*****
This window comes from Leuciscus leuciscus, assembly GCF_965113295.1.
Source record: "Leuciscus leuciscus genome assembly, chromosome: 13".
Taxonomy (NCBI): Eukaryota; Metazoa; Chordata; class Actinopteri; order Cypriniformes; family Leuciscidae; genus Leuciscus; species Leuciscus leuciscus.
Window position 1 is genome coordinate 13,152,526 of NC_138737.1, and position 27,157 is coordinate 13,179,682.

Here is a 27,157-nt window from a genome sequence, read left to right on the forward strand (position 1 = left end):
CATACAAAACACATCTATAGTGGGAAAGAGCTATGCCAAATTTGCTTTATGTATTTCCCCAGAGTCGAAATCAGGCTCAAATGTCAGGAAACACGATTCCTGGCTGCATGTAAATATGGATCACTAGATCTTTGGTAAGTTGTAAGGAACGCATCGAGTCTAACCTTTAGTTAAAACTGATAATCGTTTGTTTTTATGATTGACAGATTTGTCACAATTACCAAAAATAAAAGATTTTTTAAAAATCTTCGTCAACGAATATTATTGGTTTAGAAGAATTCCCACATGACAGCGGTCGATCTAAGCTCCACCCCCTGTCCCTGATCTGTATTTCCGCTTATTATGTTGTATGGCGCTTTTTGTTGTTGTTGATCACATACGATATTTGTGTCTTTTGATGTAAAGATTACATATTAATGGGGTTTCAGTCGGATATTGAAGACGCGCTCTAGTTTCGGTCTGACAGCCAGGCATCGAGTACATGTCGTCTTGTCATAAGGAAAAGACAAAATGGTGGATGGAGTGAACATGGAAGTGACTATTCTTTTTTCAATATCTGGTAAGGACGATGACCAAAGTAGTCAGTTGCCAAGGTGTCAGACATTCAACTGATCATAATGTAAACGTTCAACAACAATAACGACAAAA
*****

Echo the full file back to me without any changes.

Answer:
This window comes from Leuciscus leuciscus, assembly GCF_965113295.1.
Source record: "Leuciscus leuciscus genome assembly, chromosome: 13".
Taxonomy (NCBI): Eukaryota; Metazoa; Chordata; class Actinopteri; order Cypriniformes; family Leuciscidae; genus Leuciscus; species Leuciscus leuciscus.
Window position 1 is genome coordinate 13,152,526 of NC_138737.1, and position 27,157 is coordinate 13,179,682.

Here is a 27,157-nt window from a genome sequence, read left to right on the forward strand (position 1 = left end):
CATACAAAACACATCTATAGTGGGAAAGAGCTATGCCAAATTTGCTTTATGTATTTCCCCAGAGTCGAAATCAGGCTCAAATGTCAGGAAACACGATTCCTGGCTGCATGTAAATATGGATCACTAGATCTTTGGTAAGTTGTAAGGAACGCATCGAGTCTAACCTTTAGTTAAAACTGATAATCGTTTGTTTTTATGATTGACAGATTTGTCACAATTACCAAAAATAAAAGATTTTTTAAAAATCTTCGTCAACGAATATTATTGGTTTAGAAGAATTCCCACATGACAGCGGTCGATCTAAGCTCCACCCCCTGTCCCTGATCTGTATTTCCGCTTATTATGTTGTATGGCGCTTTTTGTTGTTGTTGATCACATACGATATTTGTGTCTTTTGATGTAAAGATTACATATTAATGGGGTTTCAGTCGGATATTGAAGACGCGCTCTAGTTTCGGTCTGACAGCCAGGCATCGAGTACATGTCGTCTTGTCATAAGGAAAAGACAAAATGGTGGATGGAGTGAACATGGAAGTGACTATTCTTTTTTCAATATCTGGTAAGGACGATGACCAAAGTAGTCAGTTGCCAAGGTGTCAGACATTCAACTGATCATAATGTAAACGTTCAACAACAATAACGACAAAA